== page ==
In respect of items covered under the DEPB Scheme, it was observed that the major exporters operating under the DEPB Scheme were mainly from the Engineering sector including the auto and auto component industry, Chemicals, Pharma Sector, Textiles and the marine sector. Since the DEPB Scheme will not continue beyond September 30,2011, it has been decided to provide a smooth transition for these items while incorporating these in the drawback schedule. As a transitory arrangement, these items will suffer a modest reduction in the existing DEPB rates , to the extent of 1% to 3%, which represents the ad-hoc rates of DEPB introduced in 2007. Further, the appropriate duty drawback rates for the items under DEPB have been recomputed taking into account the prevailing customs duty rates. It has been observed that for most of the items under DEPB, the recomputed rate works out to be far lower than the existing DEPB rates, even after removal of the ad-hoc element, ranging from 1 to 3%. In order to ensure that this transition does not adversely affect exporters who were operating under the DEPB Scheme, the Government has decided that the drawback rate shall be capped at 5.5% for many items. However, there are 340 line items where , even after reduction of the ad-hoc rates (1 to 3%) from the existing DEPB rates, the recomputed rate works out to more than 5.5%. Some of these items are listed below as an illustration:

Worsted woollen yarn

Blanket, etc

Nylon twine

Cut polished chat stones

Lacquer coated polyester film

Hermetically sealed compressors

Polyester metallised film

In such cases, Government has decided to provide the recomputed duty drawback rates. Further, for certain products in the marine products sector, namely frozen and chilled meat products, it has been decided to provide a transitional duty drawback rate , taking into account the large volumes of exports of these products in the DEPB and also considering the fact that a large number of exporters in these sectors are from the Medium and Small Scale Sector.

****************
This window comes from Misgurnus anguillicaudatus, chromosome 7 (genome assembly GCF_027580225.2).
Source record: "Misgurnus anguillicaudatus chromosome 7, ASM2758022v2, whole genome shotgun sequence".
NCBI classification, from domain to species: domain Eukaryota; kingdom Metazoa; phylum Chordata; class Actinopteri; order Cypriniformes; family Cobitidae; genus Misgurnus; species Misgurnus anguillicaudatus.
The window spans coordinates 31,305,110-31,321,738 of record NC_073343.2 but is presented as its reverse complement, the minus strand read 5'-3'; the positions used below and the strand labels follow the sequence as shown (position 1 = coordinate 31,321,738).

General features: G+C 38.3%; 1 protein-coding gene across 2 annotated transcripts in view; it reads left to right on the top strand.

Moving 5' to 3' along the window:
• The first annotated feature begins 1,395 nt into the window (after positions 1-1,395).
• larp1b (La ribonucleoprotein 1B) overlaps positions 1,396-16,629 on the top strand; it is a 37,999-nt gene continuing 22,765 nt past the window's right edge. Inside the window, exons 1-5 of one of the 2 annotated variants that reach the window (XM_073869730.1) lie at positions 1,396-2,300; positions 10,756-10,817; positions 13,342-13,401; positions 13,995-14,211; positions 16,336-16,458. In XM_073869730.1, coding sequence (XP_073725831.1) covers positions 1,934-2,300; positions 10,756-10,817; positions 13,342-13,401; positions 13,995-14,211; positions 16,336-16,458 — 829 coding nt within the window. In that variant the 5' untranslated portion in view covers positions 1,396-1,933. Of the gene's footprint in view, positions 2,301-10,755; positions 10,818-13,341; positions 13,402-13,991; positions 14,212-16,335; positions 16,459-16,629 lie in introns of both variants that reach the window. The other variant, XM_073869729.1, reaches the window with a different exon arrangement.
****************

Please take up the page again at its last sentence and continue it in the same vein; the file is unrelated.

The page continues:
Presently, the DEPB rates are available for two wheelers, three wheelers, commercial vehicles and tractors. Drawback rates have been provided in the proposed schedule. However, exporters of passenger cars are presently opting for brand rate of duty drawback. Government has received requests from these exporters through SIAM (Society of Indian Automobile Manufacturers)for inclusion under the AIR drawback schedule and the same has been accepted. Consequently, the drawback schedule will now provide AIR rate of duty drawback for Passenger Car Exporters also. Further, Government has also decided not to impose any value cap on the transport sector. With these measures, it is hoped that the auto sector which are the primary beneficiaries under DEPB would be able to make a smooth transition into the drawback scheme.

In respect of overlapping items, (i.e. items which figure in both the DEPB Schedule as well as the drawback schedule) Government has decided that to the extent possible the drawback rates be aligned so as to provide uniformity to exporters who have been operating under either of these schemes.As a general policy, it has been decided that there will be no value cap for all items, where the duty drawback rate is less than or equal to 3%